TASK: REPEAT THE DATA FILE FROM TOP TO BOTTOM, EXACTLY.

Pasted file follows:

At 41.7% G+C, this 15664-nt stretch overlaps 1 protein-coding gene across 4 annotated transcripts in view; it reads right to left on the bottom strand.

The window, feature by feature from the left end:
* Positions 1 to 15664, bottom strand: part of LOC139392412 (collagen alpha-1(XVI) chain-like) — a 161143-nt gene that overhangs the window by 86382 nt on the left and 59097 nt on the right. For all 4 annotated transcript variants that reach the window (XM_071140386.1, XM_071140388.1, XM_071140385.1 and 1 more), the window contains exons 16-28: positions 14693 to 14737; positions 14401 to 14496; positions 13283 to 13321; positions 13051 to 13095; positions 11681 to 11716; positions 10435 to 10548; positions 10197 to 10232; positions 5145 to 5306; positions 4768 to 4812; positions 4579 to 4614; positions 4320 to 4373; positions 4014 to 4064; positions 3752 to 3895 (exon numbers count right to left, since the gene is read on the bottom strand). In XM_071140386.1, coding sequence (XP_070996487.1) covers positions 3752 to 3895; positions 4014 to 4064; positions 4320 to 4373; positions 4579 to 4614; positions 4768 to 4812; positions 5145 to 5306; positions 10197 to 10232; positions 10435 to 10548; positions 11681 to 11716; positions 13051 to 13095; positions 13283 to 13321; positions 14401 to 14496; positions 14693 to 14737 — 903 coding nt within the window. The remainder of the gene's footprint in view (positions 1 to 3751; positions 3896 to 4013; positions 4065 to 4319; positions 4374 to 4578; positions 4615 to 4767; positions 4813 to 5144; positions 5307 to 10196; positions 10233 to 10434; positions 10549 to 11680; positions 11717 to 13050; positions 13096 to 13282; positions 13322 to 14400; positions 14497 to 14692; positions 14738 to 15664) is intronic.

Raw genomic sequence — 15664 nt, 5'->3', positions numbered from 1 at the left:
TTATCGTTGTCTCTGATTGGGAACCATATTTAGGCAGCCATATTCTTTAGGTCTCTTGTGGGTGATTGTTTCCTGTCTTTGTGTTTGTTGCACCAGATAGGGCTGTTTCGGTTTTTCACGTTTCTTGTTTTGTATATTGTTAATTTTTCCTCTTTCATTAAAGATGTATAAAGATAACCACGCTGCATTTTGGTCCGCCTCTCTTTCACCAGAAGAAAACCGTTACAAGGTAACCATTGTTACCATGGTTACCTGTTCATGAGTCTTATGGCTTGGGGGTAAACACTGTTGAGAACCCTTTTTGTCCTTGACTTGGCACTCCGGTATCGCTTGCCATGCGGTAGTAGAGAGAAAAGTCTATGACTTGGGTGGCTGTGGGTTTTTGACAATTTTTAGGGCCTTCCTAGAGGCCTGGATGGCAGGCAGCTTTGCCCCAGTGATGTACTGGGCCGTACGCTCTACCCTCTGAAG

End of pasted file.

At 41.7% G+C, this 15664-nt stretch overlaps 1 protein-coding gene across 4 annotated transcripts in view; it reads right to left on the bottom strand.

The window, feature by feature from the left end:
* Positions 1 to 15664, bottom strand: part of LOC139392412 (collagen alpha-1(XVI) chain-like) — a 161143-nt gene that overhangs the window by 86382 nt on the left and 59097 nt on the right. For all 4 annotated transcript variants that reach the window (XM_071140386.1, XM_071140388.1, XM_071140385.1 and 1 more), the window contains exons 16-28: positions 14693 to 14737; positions 14401 to 14496; positions 13283 to 13321; positions 13051 to 13095; positions 11681 to 11716; positions 10435 to 10548; positions 10197 to 10232; positions 5145 to 5306; positions 4768 to 4812; positions 4579 to 4614; positions 4320 to 4373; positions 4014 to 4064; positions 3752 to 3895 (exon numbers count right to left, since the gene is read on the bottom strand). In XM_071140386.1, coding sequence (XP_070996487.1) covers positions 3752 to 3895; positions 4014 to 4064; positions 4320 to 4373; positions 4579 to 4614; positions 4768 to 4812; positions 5145 to 5306; positions 10197 to 10232; positions 10435 to 10548; positions 11681 to 11716; positions 13051 to 13095; positions 13283 to 13321; positions 14401 to 14496; positions 14693 to 14737 — 903 coding nt within the window. The remainder of the gene's footprint in view (positions 1 to 3751; positions 3896 to 4013; positions 4065 to 4319; positions 4374 to 4578; positions 4615 to 4767; positions 4813 to 5144; positions 5307 to 10196; positions 10233 to 10434; positions 10549 to 11680; positions 11717 to 13050; positions 13096 to 13282; positions 13322 to 14400; positions 14497 to 14692; positions 14738 to 15664) is intronic.

Raw genomic sequence — 15664 nt, 5'->3', positions numbered from 1 at the left:
TTATCGTTGTCTCTGATTGGGAACCATATTTAGGCAGCCATATTCTTTAGGTCTCTTGTGGGTGATTGTTTCCTGTCTTTGTGTTTGTTGCACCAGATAGGGCTGTTTCGGTTTTTCACGTTTCTTGTTTTGTATATTGTTAATTTTTCCTCTTTCATTAAAGATGTATAAAGATAACCACGCTGCATTTTGGTCCGCCTCTCTTTCACCAGAAGAAAACCGTTACAAGGTAACCATTGTTACCATGGTTACCTGTTCATGAGTCTTATGGCTTGGGGGTAAACACTGTTGAGAACCCTTTTTGTCCTTGACTTGGCACTCCGGTATCGCTTGCCATGCGGTAGTAGAGAGAAAAGTCTATGACTTGGGTGGCTGTGGGTTTTTGACAATTTTTAGGGCCTTCCTAGAGGCCTGGATGGCAGGCAGCTTTGCCCCAGTGATGTACTGGGCCGTACGCTCTACCCTCTGAAG